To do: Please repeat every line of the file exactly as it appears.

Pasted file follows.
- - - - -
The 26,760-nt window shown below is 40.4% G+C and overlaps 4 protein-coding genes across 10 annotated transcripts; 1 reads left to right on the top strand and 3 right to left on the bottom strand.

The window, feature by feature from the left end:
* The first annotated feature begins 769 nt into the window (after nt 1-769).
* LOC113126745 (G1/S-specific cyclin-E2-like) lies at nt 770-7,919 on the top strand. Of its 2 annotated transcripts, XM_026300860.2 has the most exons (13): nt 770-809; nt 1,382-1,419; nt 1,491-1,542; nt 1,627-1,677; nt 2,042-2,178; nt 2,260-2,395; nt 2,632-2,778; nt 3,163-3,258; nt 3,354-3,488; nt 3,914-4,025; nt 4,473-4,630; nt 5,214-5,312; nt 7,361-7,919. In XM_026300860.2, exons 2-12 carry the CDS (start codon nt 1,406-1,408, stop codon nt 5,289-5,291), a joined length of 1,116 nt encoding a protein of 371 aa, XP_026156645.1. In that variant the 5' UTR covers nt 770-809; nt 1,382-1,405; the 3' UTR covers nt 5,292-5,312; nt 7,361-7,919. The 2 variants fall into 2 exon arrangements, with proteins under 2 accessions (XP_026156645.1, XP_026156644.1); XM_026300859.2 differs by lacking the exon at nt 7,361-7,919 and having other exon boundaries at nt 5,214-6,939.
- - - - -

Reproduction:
The 26,760-nt window shown below is 40.4% G+C and overlaps 4 protein-coding genes across 10 annotated transcripts; 1 reads left to right on the top strand and 3 right to left on the bottom strand.

The window, feature by feature from the left end:
* The first annotated feature begins 769 nt into the window (after nt 1-769).
* LOC113126745 (G1/S-specific cyclin-E2-like) lies at nt 770-7,919 on the top strand. Of its 2 annotated transcripts, XM_026300860.2 has the most exons (13): nt 770-809; nt 1,382-1,419; nt 1,491-1,542; nt 1,627-1,677; nt 2,042-2,178; nt 2,260-2,395; nt 2,632-2,778; nt 3,163-3,258; nt 3,354-3,488; nt 3,914-4,025; nt 4,473-4,630; nt 5,214-5,312; nt 7,361-7,919. In XM_026300860.2, exons 2-12 carry the CDS (start codon nt 1,406-1,408, stop codon nt 5,289-5,291), a joined length of 1,116 nt encoding a protein of 371 aa, XP_026156645.1. In that variant the 5' UTR covers nt 770-809; nt 1,382-1,405; the 3' UTR covers nt 5,292-5,312; nt 7,361-7,919. The 2 variants fall into 2 exon arrangements, with proteins under 2 accessions (XP_026156645.1, XP_026156644.1); XM_026300859.2 differs by lacking the exon at nt 7,361-7,919 and having other exon boundaries at nt 5,214-6,939.